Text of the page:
Margaret Mulvany is from Galway and lives with her husband Liam. She was diagnosed with MND in January 2022, this is her story.
"All my life I walked everywhere. I loved to walk and walked in excess of 5 miles a day. I have always kept fit, with a healthy diet.
In Nov 2019, I tripped while out walking and just scraped my hands and my knees. I thought that I had tripped over something but didn’t see anything. There was nothing obvious to concern me.
Then in February 2020, I started to trip over my left foot. It was as if my foot did not bend to lift. I was dragging my foot and really had to concentrate to lift it.
I booked an appointment with the GP and he referred me for a lower back scan. Nothing showed up on the scan and all appeared normal.
I began to think it was footwear causing the problem and began searching for the perfect pair of shoes or trainers to stop the foot tripping. However, nothing worked. I went back to my GP after a number of months and he examined the foot and could not see what was wrong. He referred me to a podiatrist. The Podiatrist immediately noticed it was not the foot and suggested a neurologist should look.
I carried on trying to walk although I became very unsteady on my legs. I used a stick and often walked holding onto garden walls along the street. I was determined to keep walking to my beloved abbey each day where I like to sit in the peaceful grotto. I did not want to let go of my independence.
Once the pandemic lockdown came into force in 2020, there was no opportunity to see any specialist. Unfortunately, at the same time, my second eldest daughter Elizabeth, age 41 years old was diagnosed with terminal cancer, completely unexpectedly. I was devastated but determined to be there as a support for my daughter as she battled through her last months at home with her four young children.
My condition got progressively worse quickly but I wanted to focus all my attention on Elizabeth. Over the months leading to her death, I became less able to walk.
After Liz died, I was encouraged by my family to go back to the doctor. On this occasion, I was referred to a spinal surgeon. I had some decompression on the spine due to an old injury and my arms were affected. The surgeon could not identify if the decompression was the cause of the leg dragging.
He also sent me to a neurologist that did every test he could to see if there was a neurological issue but both my reflexes and strength were good. My symptoms baffled the neurologist.
In March 2021, I underwent a major spinal surgery. Although the surgery did rectify the issues with my neck, and arms, my legs continued to get worse. I also noticed my breathing sometimes was difficult. By now, both my legs were dragging and I could no longer stand unaided. Very fine motors skills such as closing a button or an earring became impossible.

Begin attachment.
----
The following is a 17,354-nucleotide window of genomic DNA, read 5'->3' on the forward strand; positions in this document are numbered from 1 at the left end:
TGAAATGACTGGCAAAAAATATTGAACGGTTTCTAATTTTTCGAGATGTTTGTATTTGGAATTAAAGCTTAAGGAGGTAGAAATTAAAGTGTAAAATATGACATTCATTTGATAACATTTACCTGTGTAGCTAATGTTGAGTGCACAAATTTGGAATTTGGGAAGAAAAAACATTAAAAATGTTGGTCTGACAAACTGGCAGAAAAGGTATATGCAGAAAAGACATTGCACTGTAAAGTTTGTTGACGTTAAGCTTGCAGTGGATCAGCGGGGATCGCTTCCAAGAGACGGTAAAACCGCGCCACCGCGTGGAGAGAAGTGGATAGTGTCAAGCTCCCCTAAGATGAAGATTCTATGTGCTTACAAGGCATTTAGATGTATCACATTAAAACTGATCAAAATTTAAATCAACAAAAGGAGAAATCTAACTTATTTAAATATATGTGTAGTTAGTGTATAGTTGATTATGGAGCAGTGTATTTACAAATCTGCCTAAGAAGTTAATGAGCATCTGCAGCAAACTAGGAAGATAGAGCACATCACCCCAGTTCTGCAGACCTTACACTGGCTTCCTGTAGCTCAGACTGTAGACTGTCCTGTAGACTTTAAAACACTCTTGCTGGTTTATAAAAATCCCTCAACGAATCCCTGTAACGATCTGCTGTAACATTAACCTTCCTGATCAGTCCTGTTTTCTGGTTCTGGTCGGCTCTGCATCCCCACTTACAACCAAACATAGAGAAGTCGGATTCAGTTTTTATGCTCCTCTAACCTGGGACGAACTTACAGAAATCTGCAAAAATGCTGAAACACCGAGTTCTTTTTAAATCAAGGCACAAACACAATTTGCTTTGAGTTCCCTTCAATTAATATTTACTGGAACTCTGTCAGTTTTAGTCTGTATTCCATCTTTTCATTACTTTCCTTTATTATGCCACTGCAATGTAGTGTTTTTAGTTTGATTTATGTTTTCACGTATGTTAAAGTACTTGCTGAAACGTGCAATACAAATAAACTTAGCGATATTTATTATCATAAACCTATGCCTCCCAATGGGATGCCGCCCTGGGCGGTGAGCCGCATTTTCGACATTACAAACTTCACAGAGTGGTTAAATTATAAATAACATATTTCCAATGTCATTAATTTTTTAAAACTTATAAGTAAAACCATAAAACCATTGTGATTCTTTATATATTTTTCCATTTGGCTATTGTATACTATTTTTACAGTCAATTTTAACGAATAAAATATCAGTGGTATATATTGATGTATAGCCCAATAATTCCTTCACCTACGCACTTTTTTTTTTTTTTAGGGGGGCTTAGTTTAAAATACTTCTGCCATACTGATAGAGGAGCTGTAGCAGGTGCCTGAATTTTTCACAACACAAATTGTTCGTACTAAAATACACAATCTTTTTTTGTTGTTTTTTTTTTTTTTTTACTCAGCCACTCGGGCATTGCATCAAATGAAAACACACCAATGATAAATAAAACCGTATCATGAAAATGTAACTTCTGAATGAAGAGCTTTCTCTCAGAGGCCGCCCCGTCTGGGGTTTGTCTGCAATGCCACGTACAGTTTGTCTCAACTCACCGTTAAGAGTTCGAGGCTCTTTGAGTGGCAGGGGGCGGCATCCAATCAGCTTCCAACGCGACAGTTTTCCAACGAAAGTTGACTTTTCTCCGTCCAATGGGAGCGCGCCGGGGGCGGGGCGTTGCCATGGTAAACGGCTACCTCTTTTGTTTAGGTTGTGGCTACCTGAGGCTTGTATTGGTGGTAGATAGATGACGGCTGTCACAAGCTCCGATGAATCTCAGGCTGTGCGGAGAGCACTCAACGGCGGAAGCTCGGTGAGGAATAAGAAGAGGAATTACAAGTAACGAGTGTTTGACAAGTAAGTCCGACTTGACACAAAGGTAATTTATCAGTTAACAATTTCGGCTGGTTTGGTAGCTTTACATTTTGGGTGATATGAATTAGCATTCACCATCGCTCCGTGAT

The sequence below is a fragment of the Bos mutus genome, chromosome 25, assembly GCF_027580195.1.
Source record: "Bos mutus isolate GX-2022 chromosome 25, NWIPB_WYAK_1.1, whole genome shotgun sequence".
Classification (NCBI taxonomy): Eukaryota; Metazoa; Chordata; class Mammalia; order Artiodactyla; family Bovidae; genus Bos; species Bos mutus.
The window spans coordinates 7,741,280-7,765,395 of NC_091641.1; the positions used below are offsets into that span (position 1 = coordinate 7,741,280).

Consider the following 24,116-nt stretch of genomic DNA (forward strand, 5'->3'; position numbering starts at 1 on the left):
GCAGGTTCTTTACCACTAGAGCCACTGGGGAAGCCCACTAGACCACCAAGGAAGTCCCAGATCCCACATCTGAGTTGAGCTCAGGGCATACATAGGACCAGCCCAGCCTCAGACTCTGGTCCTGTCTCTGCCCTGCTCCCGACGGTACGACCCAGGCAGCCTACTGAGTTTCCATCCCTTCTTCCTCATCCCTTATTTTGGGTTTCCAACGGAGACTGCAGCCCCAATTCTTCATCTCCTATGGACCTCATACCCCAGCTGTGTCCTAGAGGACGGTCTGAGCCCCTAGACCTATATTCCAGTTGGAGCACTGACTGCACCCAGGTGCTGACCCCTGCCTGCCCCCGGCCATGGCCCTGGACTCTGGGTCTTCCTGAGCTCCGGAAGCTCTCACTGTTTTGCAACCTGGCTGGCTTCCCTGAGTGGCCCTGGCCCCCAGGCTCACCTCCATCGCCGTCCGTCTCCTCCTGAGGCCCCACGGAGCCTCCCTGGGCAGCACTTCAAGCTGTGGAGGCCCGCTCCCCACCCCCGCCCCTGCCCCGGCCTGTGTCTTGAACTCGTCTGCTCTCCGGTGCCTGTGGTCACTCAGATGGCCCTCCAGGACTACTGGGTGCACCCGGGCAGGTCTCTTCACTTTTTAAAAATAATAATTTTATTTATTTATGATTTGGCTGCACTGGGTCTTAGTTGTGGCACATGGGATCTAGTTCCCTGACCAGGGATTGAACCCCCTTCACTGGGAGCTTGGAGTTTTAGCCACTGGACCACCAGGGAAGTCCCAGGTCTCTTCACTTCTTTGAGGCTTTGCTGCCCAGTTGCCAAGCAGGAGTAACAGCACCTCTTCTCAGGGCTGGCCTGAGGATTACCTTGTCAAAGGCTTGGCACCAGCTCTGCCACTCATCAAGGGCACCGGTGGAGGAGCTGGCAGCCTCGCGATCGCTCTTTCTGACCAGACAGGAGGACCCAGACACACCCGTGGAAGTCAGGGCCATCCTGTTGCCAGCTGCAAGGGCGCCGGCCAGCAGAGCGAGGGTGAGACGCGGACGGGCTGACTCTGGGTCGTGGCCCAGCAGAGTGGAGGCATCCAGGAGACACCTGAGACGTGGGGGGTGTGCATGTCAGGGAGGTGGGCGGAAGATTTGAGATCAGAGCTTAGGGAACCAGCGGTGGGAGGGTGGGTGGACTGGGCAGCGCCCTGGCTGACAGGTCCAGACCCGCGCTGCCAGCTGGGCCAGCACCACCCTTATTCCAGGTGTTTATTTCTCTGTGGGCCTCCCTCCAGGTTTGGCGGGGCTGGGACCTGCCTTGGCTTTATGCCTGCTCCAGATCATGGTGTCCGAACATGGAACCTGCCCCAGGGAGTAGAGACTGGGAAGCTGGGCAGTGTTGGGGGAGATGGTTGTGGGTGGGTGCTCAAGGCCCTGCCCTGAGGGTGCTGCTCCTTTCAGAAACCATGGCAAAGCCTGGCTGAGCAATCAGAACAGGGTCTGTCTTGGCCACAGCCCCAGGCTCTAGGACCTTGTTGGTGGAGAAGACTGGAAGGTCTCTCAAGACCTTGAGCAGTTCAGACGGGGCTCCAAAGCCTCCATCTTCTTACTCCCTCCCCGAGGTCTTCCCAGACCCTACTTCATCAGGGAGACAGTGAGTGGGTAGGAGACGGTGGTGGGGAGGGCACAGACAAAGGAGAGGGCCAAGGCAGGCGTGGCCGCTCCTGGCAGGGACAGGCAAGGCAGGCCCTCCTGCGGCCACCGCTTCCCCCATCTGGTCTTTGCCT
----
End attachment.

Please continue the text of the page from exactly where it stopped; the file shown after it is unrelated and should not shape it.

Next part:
Every week I had sessions with the physio who was also baffled by my condition as she could see that I had good strength and normal reflexes but could not explain why my legs were dragging.
I had physio for 5 weeks but the physio could see that although I did my exercises religiously, I was in fact deteriorating. She suggested that I go back to the consultant.
I carried on with a private physio but after 4 sessions, she urged me to go back to the doctor. I went back to my GP who again referred me to the neurologist.
On Dec 12th 2021, the doctor decided to admit me for a series of tests that took five days and he was able to establish in January 2022 that it was indeed Motor Neurone Disease.
All told, it took 3 years to reach my diagnosis. I was so relieved to finally have a diagnosis as I had been pushing myself so hard, thinking if I could keep walking that my ability to walk would somehow return. I felt I was losing my mind and my faith was the only thing that kept me going.
The relief to know what was actually going on was profound and I was able to accept my diagnosis and in the acceptance found some peace.
I have been adjusting and adapting well to a new way of living. The support I have received from Irish Motor Neurone Disease Association has been overwhelming and helped me greatly. Only for them, I felt trapped. Johanna was my first port of call on the phone and was able to reassure immediately. Fidelma, MND nurse specialist, came to the house to reassure us that there was support available. She also was able to explain so much about the condition and to reassure me that I was not doing anything wrong.
Community Nurse Dolores, Community Occupational Therapists Colm and Esther have all been remarkable in their support.
Alana my carer understood how difficult it was for me to hand over my independence and in particular helping with personal hygiene was very difficult but she made it easy and I am grateful such services are available to me.
My husband Liam has been an amazing support and really stepped into the breach. He is doing most of the day-to-day chores including all the cooking, keeps the house tidy and helps me to bed. I appreciate everything he does for me. I want to take this opportunity to especially thank Liam for all that he is doing for me.
My children have been a huge support and my neighbours too, especially my neighbour Ann. Everyone has rallied round.
Because this disease is so rare it is often misdiagnosed or GPs simply have never come across it. I urge anyone that has concerns about their limbs not working how they used to but not experiencing pain should request to be referred to a neurologist and to keep going back until you have a diagnosis."